Now, I just had to sit back and watch the money roll in, I thought to myself as I sipped rye from my hip flask and listened to Radio Sidewinder on my internal speakers. Life was good.

Then reality hit me square on the jaw.

This stuff I was looking for, this bromidetite, was nowhere to be found. Ice cube after ice cube, all I was getting was every other imaginable compound ever spawned by the laws of nature and nature's god. Where was the easy money?

This was annoying. VERY annoying. With all that equipment I had shoehorned into Gilda, wasn't there a single piece that pointed out where the good deposits were? Did I really need to just keep blasting chunks off of random 'bergs in the hope of getting lucky?!

I persisted. I admit it was still a bit relaxing watching the limpets doing their work in this dark field. It was also a bit creepy being out there alone with Old Man Black.


Minutes passed into hours and hours into days. Well, maybe not days. It certainly felt like days, though. At some point I nodded off thinking about piles of gold getting bigger and bigger and bigger. Maybe it was piles of Bromellite.

When I had awakened, my hold held four units. FOUR UNITS! I was ready to put my fist through the deck when my comms chirped with an incoming message. Way out here? I thought to myself.


It is funny that no matter how hard I try to get out of the "Planet Express" business, they keep dragging me back in. Normally, I would reject such an unsolicited job offer out of hand as the payoff for these "dark runs" is usually little more than pocket change for an unknown amount of danger, but this time I eagerly accepted it as I felt slowly myself going mad watching the limpets do their work with virtually nothing to show for it. I was starting to understand why there was a six day window for this mining run.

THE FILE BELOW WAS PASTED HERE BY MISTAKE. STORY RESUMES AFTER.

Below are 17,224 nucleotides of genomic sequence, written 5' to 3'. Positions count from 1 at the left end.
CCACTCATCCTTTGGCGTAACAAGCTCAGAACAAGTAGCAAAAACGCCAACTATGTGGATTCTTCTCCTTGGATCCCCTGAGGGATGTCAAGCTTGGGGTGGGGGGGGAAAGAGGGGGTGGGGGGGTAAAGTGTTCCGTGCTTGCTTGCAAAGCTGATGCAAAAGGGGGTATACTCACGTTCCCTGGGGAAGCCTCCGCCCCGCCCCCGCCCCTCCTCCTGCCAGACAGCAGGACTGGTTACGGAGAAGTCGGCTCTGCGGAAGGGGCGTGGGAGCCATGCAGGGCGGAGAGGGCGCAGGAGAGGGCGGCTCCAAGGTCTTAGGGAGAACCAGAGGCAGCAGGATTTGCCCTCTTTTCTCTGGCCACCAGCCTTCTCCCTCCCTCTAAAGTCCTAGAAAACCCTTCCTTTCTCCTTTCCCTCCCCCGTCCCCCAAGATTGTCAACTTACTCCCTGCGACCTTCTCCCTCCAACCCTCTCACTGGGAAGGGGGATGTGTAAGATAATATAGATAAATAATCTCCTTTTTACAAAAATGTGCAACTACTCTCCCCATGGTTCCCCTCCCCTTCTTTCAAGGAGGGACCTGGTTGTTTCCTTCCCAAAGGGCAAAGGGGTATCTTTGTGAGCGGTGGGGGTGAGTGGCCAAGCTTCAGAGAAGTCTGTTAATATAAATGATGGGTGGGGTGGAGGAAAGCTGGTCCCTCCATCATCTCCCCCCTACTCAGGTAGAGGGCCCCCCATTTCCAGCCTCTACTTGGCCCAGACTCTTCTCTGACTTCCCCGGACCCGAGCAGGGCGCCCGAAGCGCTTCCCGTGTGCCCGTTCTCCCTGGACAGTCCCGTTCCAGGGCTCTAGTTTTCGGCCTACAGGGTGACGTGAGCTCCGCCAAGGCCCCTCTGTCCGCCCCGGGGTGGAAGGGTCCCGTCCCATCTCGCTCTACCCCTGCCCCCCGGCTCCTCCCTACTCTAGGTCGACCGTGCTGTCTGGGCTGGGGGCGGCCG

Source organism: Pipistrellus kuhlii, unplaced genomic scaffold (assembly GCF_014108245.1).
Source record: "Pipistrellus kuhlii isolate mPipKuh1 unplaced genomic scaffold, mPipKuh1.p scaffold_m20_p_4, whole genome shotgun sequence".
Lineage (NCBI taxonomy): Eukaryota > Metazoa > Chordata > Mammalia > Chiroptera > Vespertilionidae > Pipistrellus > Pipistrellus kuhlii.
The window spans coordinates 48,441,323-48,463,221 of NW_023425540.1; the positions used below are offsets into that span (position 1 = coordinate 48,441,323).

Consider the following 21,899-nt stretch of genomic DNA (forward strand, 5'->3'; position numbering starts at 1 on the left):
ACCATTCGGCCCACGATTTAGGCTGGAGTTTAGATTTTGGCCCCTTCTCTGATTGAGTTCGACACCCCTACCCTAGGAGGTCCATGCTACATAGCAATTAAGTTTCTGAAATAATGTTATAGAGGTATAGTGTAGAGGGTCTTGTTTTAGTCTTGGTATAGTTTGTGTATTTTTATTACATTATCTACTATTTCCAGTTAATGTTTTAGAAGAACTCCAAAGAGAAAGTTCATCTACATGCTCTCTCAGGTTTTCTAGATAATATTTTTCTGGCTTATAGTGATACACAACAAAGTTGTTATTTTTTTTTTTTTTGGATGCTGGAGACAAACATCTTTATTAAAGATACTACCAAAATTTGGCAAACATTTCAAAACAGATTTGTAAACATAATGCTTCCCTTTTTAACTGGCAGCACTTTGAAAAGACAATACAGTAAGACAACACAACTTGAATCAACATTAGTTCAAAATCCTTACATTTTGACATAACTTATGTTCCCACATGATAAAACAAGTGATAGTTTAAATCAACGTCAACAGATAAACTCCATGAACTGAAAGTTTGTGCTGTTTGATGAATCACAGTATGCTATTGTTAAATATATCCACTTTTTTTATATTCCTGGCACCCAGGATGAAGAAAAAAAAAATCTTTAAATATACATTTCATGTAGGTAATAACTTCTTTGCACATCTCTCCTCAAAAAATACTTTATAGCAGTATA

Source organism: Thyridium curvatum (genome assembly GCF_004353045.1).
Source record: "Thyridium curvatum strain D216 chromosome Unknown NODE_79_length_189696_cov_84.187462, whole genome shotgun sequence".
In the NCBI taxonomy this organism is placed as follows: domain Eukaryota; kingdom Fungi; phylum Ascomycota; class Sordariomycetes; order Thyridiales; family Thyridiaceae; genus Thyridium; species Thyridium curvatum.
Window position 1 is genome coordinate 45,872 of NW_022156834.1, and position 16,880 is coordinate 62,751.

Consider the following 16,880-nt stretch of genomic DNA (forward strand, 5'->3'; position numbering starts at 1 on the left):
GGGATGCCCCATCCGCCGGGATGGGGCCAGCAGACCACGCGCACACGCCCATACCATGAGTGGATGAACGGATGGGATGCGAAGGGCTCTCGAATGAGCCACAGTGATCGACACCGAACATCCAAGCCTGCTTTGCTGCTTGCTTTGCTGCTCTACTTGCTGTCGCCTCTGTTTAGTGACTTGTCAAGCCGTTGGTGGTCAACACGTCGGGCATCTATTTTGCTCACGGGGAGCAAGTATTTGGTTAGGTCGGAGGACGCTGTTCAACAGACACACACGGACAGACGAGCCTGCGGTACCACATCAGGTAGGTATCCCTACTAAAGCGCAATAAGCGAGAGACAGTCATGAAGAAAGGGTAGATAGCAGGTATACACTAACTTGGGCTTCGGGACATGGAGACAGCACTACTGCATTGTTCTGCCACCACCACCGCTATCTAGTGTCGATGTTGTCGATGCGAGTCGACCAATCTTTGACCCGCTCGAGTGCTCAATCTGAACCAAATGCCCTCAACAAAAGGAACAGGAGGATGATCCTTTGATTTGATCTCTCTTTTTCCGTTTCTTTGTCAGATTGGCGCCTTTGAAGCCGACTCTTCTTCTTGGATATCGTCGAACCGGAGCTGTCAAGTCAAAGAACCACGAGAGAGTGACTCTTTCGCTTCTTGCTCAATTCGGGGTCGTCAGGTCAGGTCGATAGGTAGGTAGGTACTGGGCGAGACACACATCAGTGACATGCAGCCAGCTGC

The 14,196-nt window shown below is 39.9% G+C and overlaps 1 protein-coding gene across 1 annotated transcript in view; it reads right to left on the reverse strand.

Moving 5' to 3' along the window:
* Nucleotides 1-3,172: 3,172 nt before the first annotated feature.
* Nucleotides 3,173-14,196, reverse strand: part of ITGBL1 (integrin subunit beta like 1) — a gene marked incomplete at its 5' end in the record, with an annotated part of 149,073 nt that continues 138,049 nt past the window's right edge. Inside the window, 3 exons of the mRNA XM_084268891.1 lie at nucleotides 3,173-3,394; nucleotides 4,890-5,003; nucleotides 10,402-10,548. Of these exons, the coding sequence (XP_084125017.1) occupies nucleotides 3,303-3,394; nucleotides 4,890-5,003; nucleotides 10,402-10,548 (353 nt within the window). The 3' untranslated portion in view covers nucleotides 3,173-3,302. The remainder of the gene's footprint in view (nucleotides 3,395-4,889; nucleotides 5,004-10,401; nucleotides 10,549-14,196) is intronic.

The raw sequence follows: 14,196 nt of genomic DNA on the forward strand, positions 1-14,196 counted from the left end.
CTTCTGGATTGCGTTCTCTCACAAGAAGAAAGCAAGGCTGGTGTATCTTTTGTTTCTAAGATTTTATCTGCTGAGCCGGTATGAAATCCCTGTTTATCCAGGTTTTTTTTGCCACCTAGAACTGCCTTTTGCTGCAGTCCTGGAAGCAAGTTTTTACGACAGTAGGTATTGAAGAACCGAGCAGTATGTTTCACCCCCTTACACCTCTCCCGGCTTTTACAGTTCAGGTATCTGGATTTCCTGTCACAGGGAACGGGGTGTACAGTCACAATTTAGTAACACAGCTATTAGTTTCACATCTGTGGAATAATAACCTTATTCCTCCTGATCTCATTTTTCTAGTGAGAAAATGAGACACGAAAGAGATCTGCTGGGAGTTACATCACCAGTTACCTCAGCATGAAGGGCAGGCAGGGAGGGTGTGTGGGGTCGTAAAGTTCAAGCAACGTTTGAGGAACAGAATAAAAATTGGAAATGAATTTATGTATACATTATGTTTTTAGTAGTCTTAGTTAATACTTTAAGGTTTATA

I accepted the mission and headed to Haraka.

Upon arriving my contact immediately hailed me to follow him. But here's the thing about this glorious age of space travel that we live in: it is a big mystery as to which ship on your sensor display is doing the hailing because the transmitting ship isn't tagged. Weird, no? So, with a dozen or so ships milling about the central star, I had no idea who my contact was. Already being frustrated by my torturous mining experience, I threw up my hands and headed to the nearest ice ring in this system, leaving Mr. Auckland to find me again. If his mission was important I trusted he would.

Sure enough,as I approached the hopefully resource-rich ring of Haraka 2, Mr. Aukland hailed me again: